"Basically, unfortunately I must tell you, I’m a ‘68 generation conservative. I secretly think that everything really interesting in pop music, rock, happened between ‘65 and ‘75. I’m sorry!" One contemporary band he does have time for, perhaps surprisingly, is German industrial metal outfit Rammstein.

"They’re very hard - I think they’re extremely progressive. It’s totally wrong to read them as almost a proto-fascist band. My god, they explicitly supported Die Linke, the leftists there, and so on. I like their extremely subversive from within, undermining of all this - you know? Like, it gives me pleasure. Psychologically I’m a fascist - everyone knows it, no? Who published this - Daily Telegraph? That jerk who pronounced me a leftist fascist, you know? Alan Johnson or who? So - I mean - I think we should take over these - all of these - authoritarian gestures, unity, leader, sacrifice, f*ck it! Why not? No? So, Rammstein are my guys."

I never imagined these would be the closing words of our discussion.

"Rammstein are my guys" - Žižek’s top tip. Image: BFI.
Luke Massey is a freelance journalist and Deputy Editor at Brixton Blog (and its sister print-paper Brixton Bugle).
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In Kid Gloves, Knausgaardian style provides a route through a writer's grief

Adam Mars-Jones has created a clever, stoical and cool account of caring for a dying father.

In bookish circles, it’s pretty commonplace these days to remark on the way in which the spirit of the Norwegian writer Karl Ove Knausgaard hangs over our literary culture – noxious gas or enlivening blast of ­oxygen, depending on your point of view. Nor would I be the first critic to point out the similarities between his prolixity and that of the British novelist Adam Mars-Jones. Reviewing Knausgaard’s My Struggle in the New Yorker, James Wood likened its style – “hundreds of pages of autopsied minutiae” – to that of Mars-Jones’s novels Pilcrow and Cedilla, the first two volumes in a thus far unfinished project in “micro-realism”. But originality be damned: I’m going to say it anyway. As I read Mars-Jones’s new memoir, Kid Gloves: a Voyage Round My Father, it was Knausgaard I thought of repeatedly. Mostly, this was because I simply couldn’t believe I was so fascinated by a book that was at times so very boring.

Mars-Jones is by far the more elegant writer of the two. He is also feline where Knausgaard is only wide-eyed. Nevertheless, they clamber (slowly and with many pauses to consider the view) over comparable territory. What, after all, is Knausgaard’s account of the effect of milk on a bowl of ­cereal compared to Mars-Jones’s disquisition on the subject of orange juice? The Norwegian’s reverie is the longer of the two but it is Mars-Jones who is the more triumphantly banal. “Shopping on a Monday I saw a wide variety of types of orange juice on display in a supermarket and bought large quantities,” he writes early on. I love that “Monday” – it’s so precise. But it also prompts the question: which supermarket, exactly, was he in? Was it the same “large branch of Sainsbury’s” where, three paragraphs later, we find him picking up a carton of buttermilk?

You will think that I am taking the piss. I’m not – or not entirely. For all its pedantic weirdness, Mars-Jones’s memoir, clotted and rich and true, does its job rather well. As the subtitle suggests, at its heart is his tricky relationship with Sir William Mars-Jones, the high court judge who died in 1999. A clever man but also a difficult one (having made a bit of a leap in terms of education and social class, he clung rather ardently to certain comforting reflexes), he is brought to life vividly by his son, who often simply replays their most frustrating conversations. In doing so, Mars-Jones, Jr also tells us something of himself. He comes over as a bit silly and fastidious but also as clever, stoical, kindly and, above all, ever cool in the face of provocation. In this light, his Pooterish digressions are just another symptom of his unnervingly temperate personality, his clinical even-handedness.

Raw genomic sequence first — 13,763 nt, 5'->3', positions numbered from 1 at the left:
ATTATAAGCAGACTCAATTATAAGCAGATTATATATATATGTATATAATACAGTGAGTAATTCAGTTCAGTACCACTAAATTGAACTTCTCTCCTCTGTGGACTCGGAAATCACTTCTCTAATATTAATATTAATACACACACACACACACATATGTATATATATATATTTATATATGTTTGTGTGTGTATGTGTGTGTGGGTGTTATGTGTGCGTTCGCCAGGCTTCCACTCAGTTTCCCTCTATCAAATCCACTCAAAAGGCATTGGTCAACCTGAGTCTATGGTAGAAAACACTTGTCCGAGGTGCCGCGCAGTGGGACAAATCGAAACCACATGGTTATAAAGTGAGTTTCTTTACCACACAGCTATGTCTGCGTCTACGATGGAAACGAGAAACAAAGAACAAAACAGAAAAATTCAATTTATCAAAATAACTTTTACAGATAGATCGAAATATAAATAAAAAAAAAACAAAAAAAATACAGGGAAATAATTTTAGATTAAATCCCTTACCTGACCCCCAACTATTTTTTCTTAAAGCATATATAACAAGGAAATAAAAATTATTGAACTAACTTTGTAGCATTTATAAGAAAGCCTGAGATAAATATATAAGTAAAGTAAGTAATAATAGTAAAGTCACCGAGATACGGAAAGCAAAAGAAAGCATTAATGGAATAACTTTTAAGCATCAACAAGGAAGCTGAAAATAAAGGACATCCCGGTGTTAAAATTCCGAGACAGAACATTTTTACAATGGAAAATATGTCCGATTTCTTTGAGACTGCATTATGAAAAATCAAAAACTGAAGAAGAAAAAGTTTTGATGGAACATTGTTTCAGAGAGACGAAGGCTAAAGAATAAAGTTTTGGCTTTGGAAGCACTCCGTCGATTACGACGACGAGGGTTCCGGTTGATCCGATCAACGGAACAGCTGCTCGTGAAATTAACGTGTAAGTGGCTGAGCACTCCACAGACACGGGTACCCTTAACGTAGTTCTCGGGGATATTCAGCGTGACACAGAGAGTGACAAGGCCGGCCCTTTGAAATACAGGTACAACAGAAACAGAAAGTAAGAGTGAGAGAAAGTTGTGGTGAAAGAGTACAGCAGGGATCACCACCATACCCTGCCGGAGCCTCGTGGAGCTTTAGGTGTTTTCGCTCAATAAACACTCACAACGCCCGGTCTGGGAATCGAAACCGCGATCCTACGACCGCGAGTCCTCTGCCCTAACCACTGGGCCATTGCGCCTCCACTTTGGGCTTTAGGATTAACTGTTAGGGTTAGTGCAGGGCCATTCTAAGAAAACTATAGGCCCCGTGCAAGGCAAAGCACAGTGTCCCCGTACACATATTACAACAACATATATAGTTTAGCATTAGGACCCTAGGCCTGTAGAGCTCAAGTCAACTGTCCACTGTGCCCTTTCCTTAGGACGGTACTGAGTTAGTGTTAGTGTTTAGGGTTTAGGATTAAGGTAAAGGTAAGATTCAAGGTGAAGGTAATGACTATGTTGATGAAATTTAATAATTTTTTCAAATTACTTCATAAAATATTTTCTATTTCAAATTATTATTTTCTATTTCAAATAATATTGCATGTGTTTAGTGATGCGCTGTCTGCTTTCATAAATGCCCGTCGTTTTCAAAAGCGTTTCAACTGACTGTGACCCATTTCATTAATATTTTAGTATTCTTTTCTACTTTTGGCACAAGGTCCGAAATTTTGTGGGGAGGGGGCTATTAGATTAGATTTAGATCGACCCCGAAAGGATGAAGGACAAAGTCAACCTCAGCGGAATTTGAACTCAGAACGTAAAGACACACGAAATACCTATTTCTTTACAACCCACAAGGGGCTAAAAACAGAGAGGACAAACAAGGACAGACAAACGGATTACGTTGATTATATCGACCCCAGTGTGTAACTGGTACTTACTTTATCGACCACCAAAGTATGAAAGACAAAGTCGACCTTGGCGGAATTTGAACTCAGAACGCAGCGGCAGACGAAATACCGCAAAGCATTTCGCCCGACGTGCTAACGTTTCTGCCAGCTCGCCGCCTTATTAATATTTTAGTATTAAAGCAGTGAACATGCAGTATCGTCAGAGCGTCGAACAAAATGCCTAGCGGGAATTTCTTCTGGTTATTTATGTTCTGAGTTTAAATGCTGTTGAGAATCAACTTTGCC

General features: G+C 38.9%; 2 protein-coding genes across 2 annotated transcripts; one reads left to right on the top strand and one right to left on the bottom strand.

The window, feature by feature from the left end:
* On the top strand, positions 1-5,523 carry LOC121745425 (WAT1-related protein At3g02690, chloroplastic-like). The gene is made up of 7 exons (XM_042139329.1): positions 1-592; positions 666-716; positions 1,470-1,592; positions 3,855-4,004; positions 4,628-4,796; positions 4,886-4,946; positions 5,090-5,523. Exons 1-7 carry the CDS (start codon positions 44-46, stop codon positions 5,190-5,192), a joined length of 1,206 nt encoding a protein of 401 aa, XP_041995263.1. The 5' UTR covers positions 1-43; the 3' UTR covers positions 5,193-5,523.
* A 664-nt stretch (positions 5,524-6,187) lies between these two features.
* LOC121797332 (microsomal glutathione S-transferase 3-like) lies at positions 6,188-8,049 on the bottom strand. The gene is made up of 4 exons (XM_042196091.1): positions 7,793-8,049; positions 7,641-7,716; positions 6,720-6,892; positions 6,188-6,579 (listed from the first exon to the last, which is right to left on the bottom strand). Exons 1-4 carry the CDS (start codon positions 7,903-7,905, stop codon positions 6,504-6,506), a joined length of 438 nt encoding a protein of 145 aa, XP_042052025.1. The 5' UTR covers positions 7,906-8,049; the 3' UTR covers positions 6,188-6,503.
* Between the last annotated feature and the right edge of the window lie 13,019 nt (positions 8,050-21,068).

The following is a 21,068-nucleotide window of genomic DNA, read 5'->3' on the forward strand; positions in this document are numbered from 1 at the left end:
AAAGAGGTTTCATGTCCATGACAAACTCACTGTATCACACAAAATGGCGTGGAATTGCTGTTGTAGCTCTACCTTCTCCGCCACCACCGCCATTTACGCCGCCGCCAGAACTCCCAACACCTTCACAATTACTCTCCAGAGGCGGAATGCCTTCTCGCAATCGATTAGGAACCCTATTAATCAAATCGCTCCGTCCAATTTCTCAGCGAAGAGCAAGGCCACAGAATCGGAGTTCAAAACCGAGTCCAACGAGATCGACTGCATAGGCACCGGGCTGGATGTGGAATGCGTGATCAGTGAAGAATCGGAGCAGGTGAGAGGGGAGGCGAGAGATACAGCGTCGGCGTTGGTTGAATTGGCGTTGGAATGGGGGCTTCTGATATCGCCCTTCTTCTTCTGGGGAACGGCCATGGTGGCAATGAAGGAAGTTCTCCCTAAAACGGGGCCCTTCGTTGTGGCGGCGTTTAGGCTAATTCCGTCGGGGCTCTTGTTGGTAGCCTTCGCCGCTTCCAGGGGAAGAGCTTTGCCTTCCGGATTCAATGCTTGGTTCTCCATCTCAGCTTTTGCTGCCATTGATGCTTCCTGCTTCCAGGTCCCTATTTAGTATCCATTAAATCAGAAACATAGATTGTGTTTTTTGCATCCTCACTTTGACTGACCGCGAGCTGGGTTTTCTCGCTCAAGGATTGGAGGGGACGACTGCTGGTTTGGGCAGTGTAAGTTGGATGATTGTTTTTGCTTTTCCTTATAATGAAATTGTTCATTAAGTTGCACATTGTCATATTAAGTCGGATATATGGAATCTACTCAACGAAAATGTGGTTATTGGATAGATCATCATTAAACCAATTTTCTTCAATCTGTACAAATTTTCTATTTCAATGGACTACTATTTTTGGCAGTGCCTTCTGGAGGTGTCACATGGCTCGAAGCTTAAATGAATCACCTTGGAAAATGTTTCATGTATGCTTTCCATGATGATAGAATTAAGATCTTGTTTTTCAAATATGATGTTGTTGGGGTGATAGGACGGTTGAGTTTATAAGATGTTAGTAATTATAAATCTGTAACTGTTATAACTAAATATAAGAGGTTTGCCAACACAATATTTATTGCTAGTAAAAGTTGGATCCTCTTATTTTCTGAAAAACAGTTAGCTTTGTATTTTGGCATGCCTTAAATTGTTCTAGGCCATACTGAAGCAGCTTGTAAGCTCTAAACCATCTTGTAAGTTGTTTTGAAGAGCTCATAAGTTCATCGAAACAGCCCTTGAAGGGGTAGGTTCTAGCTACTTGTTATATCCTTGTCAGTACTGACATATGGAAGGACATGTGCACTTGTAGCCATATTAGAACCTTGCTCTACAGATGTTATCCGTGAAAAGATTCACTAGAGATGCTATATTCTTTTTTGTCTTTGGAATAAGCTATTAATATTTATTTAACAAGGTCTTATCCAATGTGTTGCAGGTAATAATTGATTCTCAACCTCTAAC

His memoir is oddly artless, the stories tumbling out, one after another, like washing pulled from a machine. An account of his father’s better-known cases (he prosecuted in the Moors murders trial) shades into a detour on soup-making; an analysis of Sir William’s retirement – he gravitated, his son writes, towards the state of “inanition” – takes us, almost slyly, to an explanation of why Mars-Jones tenderly associates Badedas with shingles (a friend who had yet to discover he had Aids, of which shingles can be a symptom, bathed in it).

The reader waits, and waits, for the big scene, for the moment when Mars-Jones tells his father, a regular kind of homophobe, that he is gay. But in a strange way (it does arrive eventually) this is beside the point. From the outset, we know that it was Adam, not his brothers, who looked after his widowed father in his last days, sharing his flat in Gray’s Inn Square; so we know already that an accommodation has been reached, however horrifying Pater’s reaction was at the time. (Mars-Jones, Sr suggested that his son could not possibly be gay because, as a boy, he played with himself during a film starring Jacqueline Bisset; more cruelly, he delegated his clerk to research the possibilities of testosterone treatment for his son.) In any case, there is a universality here: for which of us, gay or not, hasn’t trembled on hearing our mother say, down the line from home, the dread phrase “Dad would like a word”?

After his father’s death, Mars-Jones attempts to continue to live in his parents’ home, insisting that the inn will have to evict him if it wants him gone. When it does turf him out, he writes a piece for the Times in which he denounces its members – in ­effect, his parents’ friends and neighbours. Is this just the response of a more than usually broke freelance writer? Or is it that of a man in deep grief?

Perhaps it’s both. Mars-Jones tells us quite a bit about his parlous finances but relatively little of his feelings of abandonment. He was closer to his mother. It is more than 15 years since his father died. And yet, here it is, his book. Those Knausgaardian impulses of his – perhaps they’re just displacement for his loss, word-fill for a void so unfathomably big that it still takes him by surprise, even now. 

Kid Gloves: a Voyage Round My Father is available now from Particular Books (£16.99)

Rachel Cooke trained as a reporter on The Sunday Times. She is now a writer at The Observer. In the 2006 British Press Awards, she was named Interviewer of the Year.

This article first appeared in the 27 August 2015 issue of the New Statesman, Isis and the new barbarism